President Clinton announced new efforts yesterday to combat "cyber-terrorism," including college scholarships to study ways to prevent people from using computers to create havoc.
His plan will include a $91 million spending request in the budget he proposes to Congress next month. Clinton called it "part of an overall $2 billion budget to help meet our security challenges" in high-tech areas.
"Our critical systems, from power structures to air traffic control, are connected and run by computers," the president told reporters at the White House. "We must make those systems more secure so that America can be more secure."
The president said his program would offer college scholarships to students in the field of computer security in exchange for their public service afterward. It also calls for a new Institute for Information Infrastructure Protection, which he said "will bring to bear the finest computer scientists and engineers" from the private sector, universities and other research facilities.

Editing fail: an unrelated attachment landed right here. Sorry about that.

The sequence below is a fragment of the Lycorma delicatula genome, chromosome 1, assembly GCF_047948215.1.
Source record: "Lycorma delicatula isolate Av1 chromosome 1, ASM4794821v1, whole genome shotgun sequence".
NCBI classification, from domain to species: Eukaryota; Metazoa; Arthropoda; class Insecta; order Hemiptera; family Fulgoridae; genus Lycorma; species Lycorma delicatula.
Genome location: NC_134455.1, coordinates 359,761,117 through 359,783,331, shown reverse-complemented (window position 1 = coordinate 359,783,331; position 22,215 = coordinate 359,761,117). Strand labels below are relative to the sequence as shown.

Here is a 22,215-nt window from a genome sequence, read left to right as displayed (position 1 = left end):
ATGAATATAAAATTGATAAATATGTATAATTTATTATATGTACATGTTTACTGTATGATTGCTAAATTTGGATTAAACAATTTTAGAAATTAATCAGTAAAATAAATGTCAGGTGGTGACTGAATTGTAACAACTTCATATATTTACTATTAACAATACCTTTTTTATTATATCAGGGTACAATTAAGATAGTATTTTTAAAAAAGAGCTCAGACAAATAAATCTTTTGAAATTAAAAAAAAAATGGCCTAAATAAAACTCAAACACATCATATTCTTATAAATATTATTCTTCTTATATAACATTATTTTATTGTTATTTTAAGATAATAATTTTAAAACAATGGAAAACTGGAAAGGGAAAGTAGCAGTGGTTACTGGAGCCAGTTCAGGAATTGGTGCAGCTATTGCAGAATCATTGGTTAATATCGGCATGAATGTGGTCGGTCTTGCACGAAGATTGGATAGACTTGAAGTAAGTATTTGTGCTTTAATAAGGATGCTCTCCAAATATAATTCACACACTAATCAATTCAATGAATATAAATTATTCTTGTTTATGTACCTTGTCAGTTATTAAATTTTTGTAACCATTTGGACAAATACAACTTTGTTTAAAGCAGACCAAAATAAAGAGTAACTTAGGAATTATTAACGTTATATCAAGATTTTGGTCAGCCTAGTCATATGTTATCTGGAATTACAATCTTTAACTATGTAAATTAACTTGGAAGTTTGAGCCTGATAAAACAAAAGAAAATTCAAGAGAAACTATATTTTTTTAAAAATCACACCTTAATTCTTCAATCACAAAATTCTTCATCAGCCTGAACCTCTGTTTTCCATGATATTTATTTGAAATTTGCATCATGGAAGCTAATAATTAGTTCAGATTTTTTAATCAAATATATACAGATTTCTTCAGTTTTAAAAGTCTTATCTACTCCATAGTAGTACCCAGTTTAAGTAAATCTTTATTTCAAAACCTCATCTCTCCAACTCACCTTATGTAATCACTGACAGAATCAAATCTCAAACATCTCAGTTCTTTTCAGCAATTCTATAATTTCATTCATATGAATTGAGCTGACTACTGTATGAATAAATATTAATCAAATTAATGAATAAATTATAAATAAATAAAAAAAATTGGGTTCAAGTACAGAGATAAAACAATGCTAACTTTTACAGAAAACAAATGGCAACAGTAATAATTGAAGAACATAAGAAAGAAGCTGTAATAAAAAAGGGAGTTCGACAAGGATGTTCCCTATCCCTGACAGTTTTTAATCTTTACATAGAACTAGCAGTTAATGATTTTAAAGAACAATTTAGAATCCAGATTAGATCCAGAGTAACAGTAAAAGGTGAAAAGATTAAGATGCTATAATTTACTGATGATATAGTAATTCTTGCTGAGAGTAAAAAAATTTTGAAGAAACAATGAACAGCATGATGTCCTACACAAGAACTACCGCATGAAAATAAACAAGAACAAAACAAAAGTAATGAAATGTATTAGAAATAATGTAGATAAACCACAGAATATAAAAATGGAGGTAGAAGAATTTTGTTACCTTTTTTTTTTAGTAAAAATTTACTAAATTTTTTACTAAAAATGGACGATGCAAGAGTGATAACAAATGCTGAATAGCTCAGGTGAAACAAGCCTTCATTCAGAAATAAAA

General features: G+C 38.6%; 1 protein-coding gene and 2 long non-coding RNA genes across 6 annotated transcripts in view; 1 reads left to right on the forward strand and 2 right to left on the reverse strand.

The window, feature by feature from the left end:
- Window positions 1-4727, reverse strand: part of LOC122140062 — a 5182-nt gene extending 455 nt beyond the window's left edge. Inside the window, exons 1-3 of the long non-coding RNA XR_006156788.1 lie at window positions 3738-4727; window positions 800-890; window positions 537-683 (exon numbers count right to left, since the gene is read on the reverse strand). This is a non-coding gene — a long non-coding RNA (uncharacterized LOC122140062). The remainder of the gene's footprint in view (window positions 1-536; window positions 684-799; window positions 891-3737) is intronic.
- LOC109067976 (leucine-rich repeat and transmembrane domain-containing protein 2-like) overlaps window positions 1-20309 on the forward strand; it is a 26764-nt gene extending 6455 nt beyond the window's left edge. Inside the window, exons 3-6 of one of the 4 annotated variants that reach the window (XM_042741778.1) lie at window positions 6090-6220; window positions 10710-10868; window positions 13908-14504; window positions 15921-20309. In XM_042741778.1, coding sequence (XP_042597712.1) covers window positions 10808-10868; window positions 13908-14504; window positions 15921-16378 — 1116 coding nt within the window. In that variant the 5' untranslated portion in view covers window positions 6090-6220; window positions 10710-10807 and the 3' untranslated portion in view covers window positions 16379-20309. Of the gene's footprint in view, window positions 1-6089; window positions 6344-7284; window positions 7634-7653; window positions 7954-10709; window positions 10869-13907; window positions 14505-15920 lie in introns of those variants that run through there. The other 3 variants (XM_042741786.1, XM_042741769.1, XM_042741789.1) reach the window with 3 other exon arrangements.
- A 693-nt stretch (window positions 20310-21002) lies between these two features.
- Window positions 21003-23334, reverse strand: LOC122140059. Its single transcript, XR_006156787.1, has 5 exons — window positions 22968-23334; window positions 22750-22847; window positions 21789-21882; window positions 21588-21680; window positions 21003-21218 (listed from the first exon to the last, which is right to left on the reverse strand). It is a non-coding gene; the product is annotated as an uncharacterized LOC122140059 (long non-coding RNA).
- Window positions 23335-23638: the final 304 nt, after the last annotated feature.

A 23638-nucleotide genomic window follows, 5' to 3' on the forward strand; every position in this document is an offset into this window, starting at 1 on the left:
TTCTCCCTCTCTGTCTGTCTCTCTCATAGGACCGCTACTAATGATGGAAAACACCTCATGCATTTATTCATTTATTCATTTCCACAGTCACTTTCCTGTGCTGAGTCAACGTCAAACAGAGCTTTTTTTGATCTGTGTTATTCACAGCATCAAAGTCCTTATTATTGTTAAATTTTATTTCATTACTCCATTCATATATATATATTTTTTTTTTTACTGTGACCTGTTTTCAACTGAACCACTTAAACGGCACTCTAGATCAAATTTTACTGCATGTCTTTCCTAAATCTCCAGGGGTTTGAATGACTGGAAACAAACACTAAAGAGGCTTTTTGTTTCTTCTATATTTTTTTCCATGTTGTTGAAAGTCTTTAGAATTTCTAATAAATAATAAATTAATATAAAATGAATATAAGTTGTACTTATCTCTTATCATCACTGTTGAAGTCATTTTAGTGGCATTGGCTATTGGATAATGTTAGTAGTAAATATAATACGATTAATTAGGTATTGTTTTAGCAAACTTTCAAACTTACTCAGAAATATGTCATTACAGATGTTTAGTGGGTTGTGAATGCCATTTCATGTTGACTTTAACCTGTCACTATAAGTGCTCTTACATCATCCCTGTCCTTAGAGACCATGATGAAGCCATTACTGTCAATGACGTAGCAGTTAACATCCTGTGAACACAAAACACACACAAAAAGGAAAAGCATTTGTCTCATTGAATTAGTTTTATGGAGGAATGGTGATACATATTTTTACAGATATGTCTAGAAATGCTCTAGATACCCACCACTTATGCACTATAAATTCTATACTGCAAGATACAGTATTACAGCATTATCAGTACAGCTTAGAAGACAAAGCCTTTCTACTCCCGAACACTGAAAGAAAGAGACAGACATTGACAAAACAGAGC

"There has never been a time like this in which we have the power to create knowledge and the power to create havoc, and both those powers rest in the same hands," Clinton said.
While thwarting would-be terrorists, he said, the government also must safeguard the privacy of individuals and businesses. "It is essential that we do not undermine liberty in the name of liberty," he said. "I hope that . . . we will work together to ensure that information technology will create unprecedented prosperity . . . in an atmosphere and environment that makes all Americans more secure."
The Clinton administration last summer unveiled a security network to guard government computer systems from hackers. It is to be fully operational by mid-2003.